You can attempt several routes at the same time.
This infographic covers the basic.
For more details and advice, contact a lawyer or visit German home office near you.
Becoming German or Applying for German Citizenship (Einbürgerung)
German nationality law is the law governing the acquisition, transmission and loss of German citizenship. The law is based on a mixture of the principles of jus sanguinis and jus soli. In other words, one usually acquires German citizenship if a parent is a German citizen, irrespective of place of birth, or by birth in Germany to parents with foreign nationality if certain requirements are fulfilled. Naturalisation is also possible for foreign nationals after six to eight years of legal residence in Germany. However, non-EU and non-Swiss citizens must usually renounce their old citizenship before being naturalised in Germany. Citizens of other EU countries and of Switzerland usually can keep their old citizenship (see section "Dual citizenship"). Some EU countries do not allow dual citizenship even with other EU countries.
A significant reform to the nationality law was passed by the Bundestag (the German parliament) in 1999, and came into force on 1 January 2000. The reformed law makes it somewhat easier for foreigners resident in Germany on a long-term basis, and especially their children born in Germany, to acquire German citizenship.
The previous German nationality law dated from 1913. Nationality law was amended by the Nuremberg Laws of Nazi Germany; these amendments were revoked after the defeat of Nazism by an Allied occupational ordinance in 1945. Germany ratified the European Convention on Nationality, which came into force in Germany on 1 September 2005.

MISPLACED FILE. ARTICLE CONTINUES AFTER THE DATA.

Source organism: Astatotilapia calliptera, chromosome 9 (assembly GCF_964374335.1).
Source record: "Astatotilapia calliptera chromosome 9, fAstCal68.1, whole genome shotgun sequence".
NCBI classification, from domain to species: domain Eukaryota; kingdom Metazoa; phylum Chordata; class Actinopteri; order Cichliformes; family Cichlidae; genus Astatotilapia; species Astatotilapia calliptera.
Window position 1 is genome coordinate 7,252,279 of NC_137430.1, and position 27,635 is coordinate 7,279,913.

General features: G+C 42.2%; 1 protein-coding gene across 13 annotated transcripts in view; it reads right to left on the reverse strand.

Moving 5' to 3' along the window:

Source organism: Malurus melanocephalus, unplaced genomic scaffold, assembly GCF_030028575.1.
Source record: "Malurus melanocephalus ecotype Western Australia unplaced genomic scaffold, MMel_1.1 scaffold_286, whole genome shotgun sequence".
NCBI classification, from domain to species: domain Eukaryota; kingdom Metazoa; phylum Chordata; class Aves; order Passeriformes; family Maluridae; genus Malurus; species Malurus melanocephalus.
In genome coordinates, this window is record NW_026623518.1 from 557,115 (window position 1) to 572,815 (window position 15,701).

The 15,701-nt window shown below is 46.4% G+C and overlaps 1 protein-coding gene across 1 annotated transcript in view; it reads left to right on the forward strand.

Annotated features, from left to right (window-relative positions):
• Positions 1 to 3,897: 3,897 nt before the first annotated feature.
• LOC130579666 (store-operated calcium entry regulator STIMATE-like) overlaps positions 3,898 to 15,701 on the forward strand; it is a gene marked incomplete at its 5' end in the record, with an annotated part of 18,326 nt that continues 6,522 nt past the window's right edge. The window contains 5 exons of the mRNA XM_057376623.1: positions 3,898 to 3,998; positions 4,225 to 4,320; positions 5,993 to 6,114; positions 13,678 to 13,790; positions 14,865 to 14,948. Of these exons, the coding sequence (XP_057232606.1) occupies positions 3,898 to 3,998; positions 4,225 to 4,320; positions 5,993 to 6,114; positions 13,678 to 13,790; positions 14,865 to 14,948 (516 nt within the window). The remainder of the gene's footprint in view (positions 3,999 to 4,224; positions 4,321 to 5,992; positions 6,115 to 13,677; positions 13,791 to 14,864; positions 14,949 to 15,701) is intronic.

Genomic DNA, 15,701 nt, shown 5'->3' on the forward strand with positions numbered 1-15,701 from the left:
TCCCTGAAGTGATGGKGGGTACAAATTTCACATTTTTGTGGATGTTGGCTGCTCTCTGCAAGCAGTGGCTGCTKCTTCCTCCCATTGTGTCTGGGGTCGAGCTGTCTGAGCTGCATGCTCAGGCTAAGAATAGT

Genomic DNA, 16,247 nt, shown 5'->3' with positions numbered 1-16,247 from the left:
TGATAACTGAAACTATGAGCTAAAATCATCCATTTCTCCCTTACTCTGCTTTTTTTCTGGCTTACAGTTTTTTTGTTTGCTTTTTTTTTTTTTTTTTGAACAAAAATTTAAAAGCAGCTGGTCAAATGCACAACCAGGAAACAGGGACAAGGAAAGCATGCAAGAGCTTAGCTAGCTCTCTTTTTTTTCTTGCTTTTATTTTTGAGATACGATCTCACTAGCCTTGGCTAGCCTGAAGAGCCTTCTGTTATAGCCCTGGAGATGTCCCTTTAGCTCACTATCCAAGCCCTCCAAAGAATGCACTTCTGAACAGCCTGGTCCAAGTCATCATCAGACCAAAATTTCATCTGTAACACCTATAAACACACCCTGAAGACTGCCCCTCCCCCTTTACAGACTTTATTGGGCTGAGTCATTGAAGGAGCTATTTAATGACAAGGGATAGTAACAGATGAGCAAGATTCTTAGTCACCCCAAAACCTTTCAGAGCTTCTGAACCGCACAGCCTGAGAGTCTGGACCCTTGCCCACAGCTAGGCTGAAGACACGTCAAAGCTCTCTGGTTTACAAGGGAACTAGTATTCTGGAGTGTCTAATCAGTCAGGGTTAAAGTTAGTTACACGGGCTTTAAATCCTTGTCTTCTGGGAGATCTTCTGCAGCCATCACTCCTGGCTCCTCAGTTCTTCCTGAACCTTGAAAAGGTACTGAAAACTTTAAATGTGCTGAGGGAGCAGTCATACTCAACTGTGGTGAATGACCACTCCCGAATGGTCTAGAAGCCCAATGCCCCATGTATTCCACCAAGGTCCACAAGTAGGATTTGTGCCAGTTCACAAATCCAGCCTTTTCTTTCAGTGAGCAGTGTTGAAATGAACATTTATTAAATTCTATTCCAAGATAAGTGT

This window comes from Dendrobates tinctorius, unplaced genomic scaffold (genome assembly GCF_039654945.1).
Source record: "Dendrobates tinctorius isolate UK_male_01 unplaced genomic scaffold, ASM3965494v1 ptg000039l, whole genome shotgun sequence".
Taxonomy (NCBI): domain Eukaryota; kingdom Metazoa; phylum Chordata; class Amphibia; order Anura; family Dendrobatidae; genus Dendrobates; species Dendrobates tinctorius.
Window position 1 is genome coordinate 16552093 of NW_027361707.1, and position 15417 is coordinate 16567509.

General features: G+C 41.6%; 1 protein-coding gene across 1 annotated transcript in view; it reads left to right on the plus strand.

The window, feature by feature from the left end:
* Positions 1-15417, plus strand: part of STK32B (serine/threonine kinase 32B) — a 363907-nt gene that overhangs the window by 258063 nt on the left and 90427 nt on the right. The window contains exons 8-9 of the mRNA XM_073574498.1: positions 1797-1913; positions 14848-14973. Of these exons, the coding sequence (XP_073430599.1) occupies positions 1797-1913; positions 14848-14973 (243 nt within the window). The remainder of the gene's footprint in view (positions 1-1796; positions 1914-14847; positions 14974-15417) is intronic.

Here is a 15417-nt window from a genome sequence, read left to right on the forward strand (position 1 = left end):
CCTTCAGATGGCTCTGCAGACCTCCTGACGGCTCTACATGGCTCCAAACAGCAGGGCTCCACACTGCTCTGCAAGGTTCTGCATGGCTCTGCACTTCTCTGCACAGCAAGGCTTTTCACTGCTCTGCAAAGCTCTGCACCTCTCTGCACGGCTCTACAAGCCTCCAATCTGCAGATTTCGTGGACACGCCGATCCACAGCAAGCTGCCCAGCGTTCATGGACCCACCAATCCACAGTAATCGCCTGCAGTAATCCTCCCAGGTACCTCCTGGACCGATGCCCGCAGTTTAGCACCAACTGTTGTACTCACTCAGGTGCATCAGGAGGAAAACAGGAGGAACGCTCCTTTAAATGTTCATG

All German nationals are automatically also citizens of the European Union.
A child adopted by a German citizen becomes German national automatically if aged less than 18 on the date the application for adoption was made. So dual citizenship is granted.
Naturalisation as a German citizen by entitlement
An individual who fulfils all of the following criteria has an entitlement to naturalise as a German citizen:
1. he/she has been ordinarily resident in Germany for at least the last 8 years (this period can be reduced - see below)
2. he/she has legal capacity or a legal representative
3. confirms his/her present and past commitment to the free democratic constitutional system enshrined in the German Basic Law (or that he is presently committed to such principles and has departed from former support of ideas contrary to such principles)
4. he/she is a European Union or Swiss citizen in possession of the appropriate residence permit which permits the free movement of persons OR is a non-EU/Swiss citizen who has been granted a permanent right of residence
5. he/she is able to support himself/herself without recourse to benefits
6. he/she has not been sentenced for an unlawful act and is not subject to any court order imposing a measure of reform and prevention
7. he/she possesses an adequate knowledge of German
8. possesses knowledge of the legal system, the society and living conditions in the Federal Republic of Germany